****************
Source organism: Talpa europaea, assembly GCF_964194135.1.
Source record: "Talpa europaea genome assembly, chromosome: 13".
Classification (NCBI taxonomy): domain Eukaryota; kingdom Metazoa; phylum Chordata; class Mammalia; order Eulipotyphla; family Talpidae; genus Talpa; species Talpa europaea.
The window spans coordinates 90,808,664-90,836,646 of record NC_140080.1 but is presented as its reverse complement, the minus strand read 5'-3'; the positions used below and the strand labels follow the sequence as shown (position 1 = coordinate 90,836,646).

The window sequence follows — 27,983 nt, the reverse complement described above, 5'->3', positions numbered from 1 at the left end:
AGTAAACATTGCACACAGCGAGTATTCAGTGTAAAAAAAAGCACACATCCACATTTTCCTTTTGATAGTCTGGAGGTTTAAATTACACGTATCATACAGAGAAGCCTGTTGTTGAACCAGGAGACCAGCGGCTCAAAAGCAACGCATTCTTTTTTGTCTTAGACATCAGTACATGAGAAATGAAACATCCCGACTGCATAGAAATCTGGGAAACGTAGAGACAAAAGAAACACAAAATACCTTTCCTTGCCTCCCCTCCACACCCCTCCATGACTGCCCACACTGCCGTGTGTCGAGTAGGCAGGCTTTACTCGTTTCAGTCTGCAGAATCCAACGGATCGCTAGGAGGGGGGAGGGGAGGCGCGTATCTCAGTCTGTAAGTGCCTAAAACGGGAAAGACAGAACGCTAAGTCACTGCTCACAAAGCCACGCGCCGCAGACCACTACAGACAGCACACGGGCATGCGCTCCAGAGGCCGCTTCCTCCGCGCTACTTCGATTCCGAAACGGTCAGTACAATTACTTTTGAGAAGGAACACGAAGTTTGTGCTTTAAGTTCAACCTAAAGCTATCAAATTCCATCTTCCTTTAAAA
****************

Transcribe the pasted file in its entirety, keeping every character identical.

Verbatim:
Source organism: Talpa europaea, assembly GCF_964194135.1.
Source record: "Talpa europaea genome assembly, chromosome: 13".
Classification (NCBI taxonomy): domain Eukaryota; kingdom Metazoa; phylum Chordata; class Mammalia; order Eulipotyphla; family Talpidae; genus Talpa; species Talpa europaea.
The window spans coordinates 90,808,664-90,836,646 of record NC_140080.1 but is presented as its reverse complement, the minus strand read 5'-3'; the positions used below and the strand labels follow the sequence as shown (position 1 = coordinate 90,836,646).

The window sequence follows — 27,983 nt, the reverse complement described above, 5'->3', positions numbered from 1 at the left end:
AGTAAACATTGCACACAGCGAGTATTCAGTGTAAAAAAAAGCACACATCCACATTTTCCTTTTGATAGTCTGGAGGTTTAAATTACACGTATCATACAGAGAAGCCTGTTGTTGAACCAGGAGACCAGCGGCTCAAAAGCAACGCATTCTTTTTTGTCTTAGACATCAGTACATGAGAAATGAAACATCCCGACTGCATAGAAATCTGGGAAACGTAGAGACAAAAGAAACACAAAATACCTTTCCTTGCCTCCCCTCCACACCCCTCCATGACTGCCCACACTGCCGTGTGTCGAGTAGGCAGGCTTTACTCGTTTCAGTCTGCAGAATCCAACGGATCGCTAGGAGGGGGGAGGGGAGGCGCGTATCTCAGTCTGTAAGTGCCTAAAACGGGAAAGACAGAACGCTAAGTCACTGCTCACAAAGCCACGCGCCGCAGACCACTACAGACAGCACACGGGCATGCGCTCCAGAGGCCGCTTCCTCCGCGCTACTTCGATTCCGAAACGGTCAGTACAATTACTTTTGAGAAGGAACACGAAGTTTGTGCTTTAAGTTCAACCTAAAGCTATCAAATTCCATCTTCCTTTAAAA